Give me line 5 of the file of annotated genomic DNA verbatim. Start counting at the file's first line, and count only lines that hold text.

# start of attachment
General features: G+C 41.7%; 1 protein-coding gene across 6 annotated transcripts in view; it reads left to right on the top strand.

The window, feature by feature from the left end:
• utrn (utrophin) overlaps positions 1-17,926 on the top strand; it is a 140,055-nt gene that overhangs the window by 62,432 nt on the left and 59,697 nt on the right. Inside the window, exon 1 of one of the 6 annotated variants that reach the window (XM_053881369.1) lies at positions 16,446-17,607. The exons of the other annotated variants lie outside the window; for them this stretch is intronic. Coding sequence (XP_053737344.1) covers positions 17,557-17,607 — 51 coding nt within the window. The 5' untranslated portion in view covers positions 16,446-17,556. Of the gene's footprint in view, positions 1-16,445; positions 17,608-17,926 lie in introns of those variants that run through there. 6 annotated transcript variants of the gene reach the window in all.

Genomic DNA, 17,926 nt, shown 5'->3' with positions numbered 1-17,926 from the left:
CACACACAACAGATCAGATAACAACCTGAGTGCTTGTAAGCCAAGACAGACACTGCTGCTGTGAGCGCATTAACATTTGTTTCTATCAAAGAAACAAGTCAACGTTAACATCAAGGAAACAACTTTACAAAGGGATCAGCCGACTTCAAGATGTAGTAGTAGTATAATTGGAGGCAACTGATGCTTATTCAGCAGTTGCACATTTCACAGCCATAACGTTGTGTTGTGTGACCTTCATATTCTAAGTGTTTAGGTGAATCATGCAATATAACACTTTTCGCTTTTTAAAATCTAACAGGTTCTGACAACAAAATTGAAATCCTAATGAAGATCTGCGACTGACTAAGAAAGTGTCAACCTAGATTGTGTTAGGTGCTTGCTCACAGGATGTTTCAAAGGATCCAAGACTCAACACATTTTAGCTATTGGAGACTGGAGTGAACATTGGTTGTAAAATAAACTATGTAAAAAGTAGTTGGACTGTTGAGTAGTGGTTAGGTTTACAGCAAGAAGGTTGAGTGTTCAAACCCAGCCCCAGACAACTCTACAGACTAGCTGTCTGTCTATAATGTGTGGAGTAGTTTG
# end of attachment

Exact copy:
CACACACAACAGATCAGATAACAACCTGAGTGCTTGTAAGCCAAGACAGACACTGCTGCTGTGAGCGCATTAACATTTGTTTCTATCAAAGAAACAAGTCAACGTTAACATCAAGGAAACAACTTTACAAAGGGATCAGCCGACTTCAAGATGTAGTAGTAGTATAATTGGAGGCAACTGATGCTTATTCAGCAGTTGCACATTTCACAGCCATAACGTTGTGTTGTGTGACCTTCATATTCTAAGTGTTTAGGTGAATCATGCAATATAACACTTTTCGCTTTTTAAAATCTAACAGGTTCTGACAACAAAATTGAAATCCTAATGAAGATCTGCGACTGACTAAGAAAGTGTCAACCTAGATTGTGTTAGGTGCTTGCTCACAGGATGTTTCAAAGGATCCAAGACTCAACACATTTTAGCTATTGGAGACTGGAGTGAACATTGGTTGTAAAATAAACTATGTAAAAAGTAGTTGGACTGTTGAGTAGTGGTTAGGTTTACAGCAAGAAGGTTGAGTGTTCAAACCCAGCCCCAGACAACTCTACAGACTAGCTGTCTGTCTATAATGTGTGGAGTAGTTTG